O’Carroll’s paternal grandfather, Peter O’Carroll, a father of seven and a prominent republican, is shot dead on October 16, 1920 at his home in Manor Street, Dublin. Two of his sons are Irish Republican Army volunteers. The incident is investigated in the television series Who Do You Think You Are?

In March 2016 O’Carroll appears in the BBC Two documentary Brendan O’Carroll – My Family at War, which explores the involvement of three of his uncles — Liam, James and Peadar O’Carroll — in the Easter Rising.


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Birth of Dana Rosemary Scallon, Singer & Former European Parliament Member

Dana Rosemary Scallon, Irish singer, pantomime performer, and a former Member of the European Parliament known as Dana, is born on August 30, 1951 in Islington, London, England, where her Northern Irish family had relocated to find work. She wins the 1970 Eurovision Song Contest with “All Kinds of Everything,” a subsequent worldwide million-seller. She resides in Birmingham, Alabama, for much of the 1990s, hosting a Christian music and interview series on the Eternal Word Television Network (EWTN).

Scallon is born Rosemary Brown, the fifth of seven children of a King’s Cross railway station porter and trumpet player originally from Derry, Northern Ireland. When she is five, the family moves back to Derry where she grows up in the Creggan housing estate and Bogside. She attends St. Eugene’s Primary School and then enrolls at Thornhill College. A singing talent from childhood, she wins several local contests while also participating in local choirs and taking piano, violin and ballet lessons.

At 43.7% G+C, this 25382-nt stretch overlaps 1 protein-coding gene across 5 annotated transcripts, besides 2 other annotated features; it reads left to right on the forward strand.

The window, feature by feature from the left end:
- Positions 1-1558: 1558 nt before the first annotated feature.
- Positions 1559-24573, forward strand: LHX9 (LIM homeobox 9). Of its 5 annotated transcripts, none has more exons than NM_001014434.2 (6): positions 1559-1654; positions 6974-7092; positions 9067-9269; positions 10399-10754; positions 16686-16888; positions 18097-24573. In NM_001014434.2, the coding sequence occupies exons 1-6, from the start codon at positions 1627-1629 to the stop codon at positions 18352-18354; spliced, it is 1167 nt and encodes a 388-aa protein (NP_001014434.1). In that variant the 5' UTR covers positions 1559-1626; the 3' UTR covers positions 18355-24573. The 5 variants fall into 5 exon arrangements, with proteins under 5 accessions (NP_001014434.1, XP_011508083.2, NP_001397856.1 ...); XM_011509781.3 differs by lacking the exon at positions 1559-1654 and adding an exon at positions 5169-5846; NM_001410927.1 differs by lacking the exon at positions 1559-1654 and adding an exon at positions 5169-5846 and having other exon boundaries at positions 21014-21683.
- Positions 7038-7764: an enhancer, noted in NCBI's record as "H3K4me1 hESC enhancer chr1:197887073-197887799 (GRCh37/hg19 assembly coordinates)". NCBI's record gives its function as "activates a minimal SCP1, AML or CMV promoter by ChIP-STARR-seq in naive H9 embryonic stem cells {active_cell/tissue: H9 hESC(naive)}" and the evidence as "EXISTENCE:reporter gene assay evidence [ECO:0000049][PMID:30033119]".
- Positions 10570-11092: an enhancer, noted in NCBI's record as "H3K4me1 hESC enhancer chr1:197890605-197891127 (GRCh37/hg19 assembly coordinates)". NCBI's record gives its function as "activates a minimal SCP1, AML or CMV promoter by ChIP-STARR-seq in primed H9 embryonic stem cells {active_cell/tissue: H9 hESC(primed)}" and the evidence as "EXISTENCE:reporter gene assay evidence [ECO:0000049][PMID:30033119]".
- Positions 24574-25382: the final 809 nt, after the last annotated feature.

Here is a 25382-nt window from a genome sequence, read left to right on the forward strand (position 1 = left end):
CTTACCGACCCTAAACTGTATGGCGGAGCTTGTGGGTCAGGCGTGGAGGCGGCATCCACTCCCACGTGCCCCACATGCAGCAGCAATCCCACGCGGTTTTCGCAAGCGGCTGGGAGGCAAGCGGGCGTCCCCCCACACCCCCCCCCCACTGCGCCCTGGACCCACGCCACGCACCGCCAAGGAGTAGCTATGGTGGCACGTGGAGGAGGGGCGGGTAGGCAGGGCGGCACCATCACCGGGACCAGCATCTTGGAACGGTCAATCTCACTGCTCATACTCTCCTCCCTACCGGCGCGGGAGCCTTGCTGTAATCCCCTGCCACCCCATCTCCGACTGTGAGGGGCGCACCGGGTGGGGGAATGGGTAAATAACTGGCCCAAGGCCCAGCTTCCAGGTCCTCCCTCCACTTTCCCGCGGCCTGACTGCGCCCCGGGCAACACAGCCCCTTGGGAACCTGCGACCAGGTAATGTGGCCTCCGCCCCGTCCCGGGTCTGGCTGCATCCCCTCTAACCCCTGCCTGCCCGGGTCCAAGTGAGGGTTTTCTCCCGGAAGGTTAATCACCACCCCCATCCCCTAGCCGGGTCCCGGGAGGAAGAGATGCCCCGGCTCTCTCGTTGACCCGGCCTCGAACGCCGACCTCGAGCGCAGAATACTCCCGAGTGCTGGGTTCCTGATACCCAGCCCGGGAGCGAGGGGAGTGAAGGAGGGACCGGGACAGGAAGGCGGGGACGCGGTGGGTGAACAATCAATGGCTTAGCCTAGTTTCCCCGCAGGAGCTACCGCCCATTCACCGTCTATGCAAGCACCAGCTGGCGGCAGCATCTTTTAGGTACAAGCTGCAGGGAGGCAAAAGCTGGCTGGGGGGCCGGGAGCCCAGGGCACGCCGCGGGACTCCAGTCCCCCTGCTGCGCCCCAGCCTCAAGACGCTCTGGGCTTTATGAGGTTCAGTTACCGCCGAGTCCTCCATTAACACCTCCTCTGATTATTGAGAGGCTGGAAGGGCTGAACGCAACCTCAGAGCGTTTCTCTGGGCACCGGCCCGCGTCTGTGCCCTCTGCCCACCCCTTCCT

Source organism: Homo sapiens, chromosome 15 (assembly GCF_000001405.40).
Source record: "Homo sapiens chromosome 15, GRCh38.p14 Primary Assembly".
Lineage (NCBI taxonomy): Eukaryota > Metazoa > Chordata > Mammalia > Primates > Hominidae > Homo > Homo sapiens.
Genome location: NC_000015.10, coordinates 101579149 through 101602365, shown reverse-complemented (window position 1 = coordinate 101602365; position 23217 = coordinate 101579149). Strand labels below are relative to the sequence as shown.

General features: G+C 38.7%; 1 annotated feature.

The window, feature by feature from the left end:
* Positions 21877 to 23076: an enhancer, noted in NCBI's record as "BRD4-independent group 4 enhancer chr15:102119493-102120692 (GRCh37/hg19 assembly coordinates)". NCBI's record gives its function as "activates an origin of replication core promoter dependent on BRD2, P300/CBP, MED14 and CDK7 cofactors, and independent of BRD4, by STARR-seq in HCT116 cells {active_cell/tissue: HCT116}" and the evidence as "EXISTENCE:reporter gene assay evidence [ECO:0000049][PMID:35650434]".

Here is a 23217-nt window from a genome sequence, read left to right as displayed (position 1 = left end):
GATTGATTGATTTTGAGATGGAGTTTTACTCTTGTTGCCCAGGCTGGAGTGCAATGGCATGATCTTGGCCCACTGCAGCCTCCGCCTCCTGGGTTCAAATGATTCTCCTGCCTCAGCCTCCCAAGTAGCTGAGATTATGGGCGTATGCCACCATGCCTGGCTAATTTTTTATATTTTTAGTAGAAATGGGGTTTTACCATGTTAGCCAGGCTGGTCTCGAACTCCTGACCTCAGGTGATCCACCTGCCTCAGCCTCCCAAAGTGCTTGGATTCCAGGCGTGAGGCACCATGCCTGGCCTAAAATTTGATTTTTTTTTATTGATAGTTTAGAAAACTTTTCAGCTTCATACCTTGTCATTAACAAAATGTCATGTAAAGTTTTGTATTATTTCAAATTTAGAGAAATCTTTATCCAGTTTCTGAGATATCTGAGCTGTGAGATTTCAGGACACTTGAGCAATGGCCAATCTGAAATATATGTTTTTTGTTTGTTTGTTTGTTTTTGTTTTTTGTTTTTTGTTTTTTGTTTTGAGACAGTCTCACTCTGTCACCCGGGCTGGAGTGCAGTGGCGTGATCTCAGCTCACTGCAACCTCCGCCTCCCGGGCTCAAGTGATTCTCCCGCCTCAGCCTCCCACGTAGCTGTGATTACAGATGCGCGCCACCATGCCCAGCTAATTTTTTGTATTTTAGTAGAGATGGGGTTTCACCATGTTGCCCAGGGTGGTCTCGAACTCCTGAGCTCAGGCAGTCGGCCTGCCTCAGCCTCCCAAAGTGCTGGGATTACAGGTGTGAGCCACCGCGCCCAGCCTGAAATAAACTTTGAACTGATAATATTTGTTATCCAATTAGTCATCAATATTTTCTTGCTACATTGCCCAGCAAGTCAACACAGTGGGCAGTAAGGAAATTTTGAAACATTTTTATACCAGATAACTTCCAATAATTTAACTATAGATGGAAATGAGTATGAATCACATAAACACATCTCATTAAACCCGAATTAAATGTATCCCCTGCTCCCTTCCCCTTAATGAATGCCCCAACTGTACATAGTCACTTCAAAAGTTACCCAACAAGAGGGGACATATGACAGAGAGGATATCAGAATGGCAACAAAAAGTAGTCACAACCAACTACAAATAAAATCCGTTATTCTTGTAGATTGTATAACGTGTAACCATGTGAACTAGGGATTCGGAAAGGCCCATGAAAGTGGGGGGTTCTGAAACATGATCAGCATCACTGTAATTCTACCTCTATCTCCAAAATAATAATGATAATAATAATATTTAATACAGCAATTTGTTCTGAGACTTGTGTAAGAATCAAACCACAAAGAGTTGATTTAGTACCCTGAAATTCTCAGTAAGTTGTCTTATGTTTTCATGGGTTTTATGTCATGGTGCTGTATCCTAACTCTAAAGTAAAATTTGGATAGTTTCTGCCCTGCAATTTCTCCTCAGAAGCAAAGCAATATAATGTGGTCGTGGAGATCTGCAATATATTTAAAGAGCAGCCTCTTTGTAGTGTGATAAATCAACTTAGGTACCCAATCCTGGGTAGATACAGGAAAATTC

In the early 1960s Scallon forms a trio with two of her sisters, often performing at charity concerts organized by their father. When one sister leaves, the remaining duo lands a summer-long booking at the Palladium and a recording contract with Decca Records. Her other sister, however, leaves to join her new husband, a United States airman, in America. Stricken with stage fright, Scallon the solo singer manages to win a folk competition at the Embassy Ballroom with her eyes shut. The contest’s sponsor, teacher and music promoter Tony Johnston, helps her complete her equivalency degree and records a demo that convinces Decca Records to sign her on as a solo artist. She releases a single in 1967 that brings some attention from local TV and radio.

Performing under her school nickname “Dana,” Scallon becomes a fixture in Dublin‘s cabaret and folk clubs. She is crowned “Queen of Cabaret” and feted with a parade and a reception at Clontarf Castle on the Saturday before Easter 1968.

At the suggestion of Decca Record’s local agent, Phil Mitton, Scallon auditions for the Irish National Song Contest, a preliminary for the 1969 Eurovision competition. She reaches the finals in Dublin, but comes in second.